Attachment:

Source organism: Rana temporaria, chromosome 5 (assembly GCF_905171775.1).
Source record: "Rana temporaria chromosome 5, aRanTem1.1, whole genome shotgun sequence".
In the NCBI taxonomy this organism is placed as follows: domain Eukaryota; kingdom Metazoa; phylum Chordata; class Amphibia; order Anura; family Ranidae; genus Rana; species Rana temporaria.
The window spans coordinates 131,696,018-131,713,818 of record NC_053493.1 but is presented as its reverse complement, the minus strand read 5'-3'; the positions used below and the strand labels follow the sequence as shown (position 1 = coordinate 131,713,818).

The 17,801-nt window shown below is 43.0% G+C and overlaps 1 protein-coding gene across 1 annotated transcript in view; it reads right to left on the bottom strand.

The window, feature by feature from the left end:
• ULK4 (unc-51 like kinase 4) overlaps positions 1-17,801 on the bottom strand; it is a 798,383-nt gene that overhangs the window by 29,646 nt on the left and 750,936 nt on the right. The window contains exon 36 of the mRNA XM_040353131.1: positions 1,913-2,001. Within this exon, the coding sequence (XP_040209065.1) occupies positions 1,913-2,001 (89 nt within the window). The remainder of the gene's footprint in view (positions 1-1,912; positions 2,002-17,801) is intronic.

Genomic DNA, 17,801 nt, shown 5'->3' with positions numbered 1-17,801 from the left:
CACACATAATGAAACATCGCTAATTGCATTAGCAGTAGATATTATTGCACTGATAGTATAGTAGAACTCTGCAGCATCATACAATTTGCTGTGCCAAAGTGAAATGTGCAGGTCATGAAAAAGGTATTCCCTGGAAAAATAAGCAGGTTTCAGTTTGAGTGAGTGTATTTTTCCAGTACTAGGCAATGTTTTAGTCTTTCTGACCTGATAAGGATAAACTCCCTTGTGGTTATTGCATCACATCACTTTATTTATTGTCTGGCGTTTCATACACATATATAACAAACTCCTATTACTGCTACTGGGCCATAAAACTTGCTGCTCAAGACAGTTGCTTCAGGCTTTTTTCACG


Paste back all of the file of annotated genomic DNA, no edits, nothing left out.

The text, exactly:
Source organism: Rana temporaria, chromosome 5 (assembly GCF_905171775.1).
Source record: "Rana temporaria chromosome 5, aRanTem1.1, whole genome shotgun sequence".
In the NCBI taxonomy this organism is placed as follows: domain Eukaryota; kingdom Metazoa; phylum Chordata; class Amphibia; order Anura; family Ranidae; genus Rana; species Rana temporaria.
The window spans coordinates 131,696,018-131,713,818 of record NC_053493.1 but is presented as its reverse complement, the minus strand read 5'-3'; the positions used below and the strand labels follow the sequence as shown (position 1 = coordinate 131,713,818).

The 17,801-nt window shown below is 43.0% G+C and overlaps 1 protein-coding gene across 1 annotated transcript in view; it reads right to left on the bottom strand.

The window, feature by feature from the left end:
• ULK4 (unc-51 like kinase 4) overlaps positions 1-17,801 on the bottom strand; it is a 798,383-nt gene that overhangs the window by 29,646 nt on the left and 750,936 nt on the right. The window contains exon 36 of the mRNA XM_040353131.1: positions 1,913-2,001. Within this exon, the coding sequence (XP_040209065.1) occupies positions 1,913-2,001 (89 nt within the window). The remainder of the gene's footprint in view (positions 1-1,912; positions 2,002-17,801) is intronic.

Genomic DNA, 17,801 nt, shown 5'->3' with positions numbered 1-17,801 from the left:
CACACATAATGAAACATCGCTAATTGCATTAGCAGTAGATATTATTGCACTGATAGTATAGTAGAACTCTGCAGCATCATACAATTTGCTGTGCCAAAGTGAAATGTGCAGGTCATGAAAAAGGTATTCCCTGGAAAAATAAGCAGGTTTCAGTTTGAGTGAGTGTATTTTTCCAGTACTAGGCAATGTTTTAGTCTTTCTGACCTGATAAGGATAAACTCCCTTGTGGTTATTGCATCACATCACTTTATTTATTGTCTGGCGTTTCATACACATATATAACAAACTCCTATTACTGCTACTGGGCCATAAAACTTGCTGCTCAAGACAGTTGCTTCAGGCTTTTTTCACG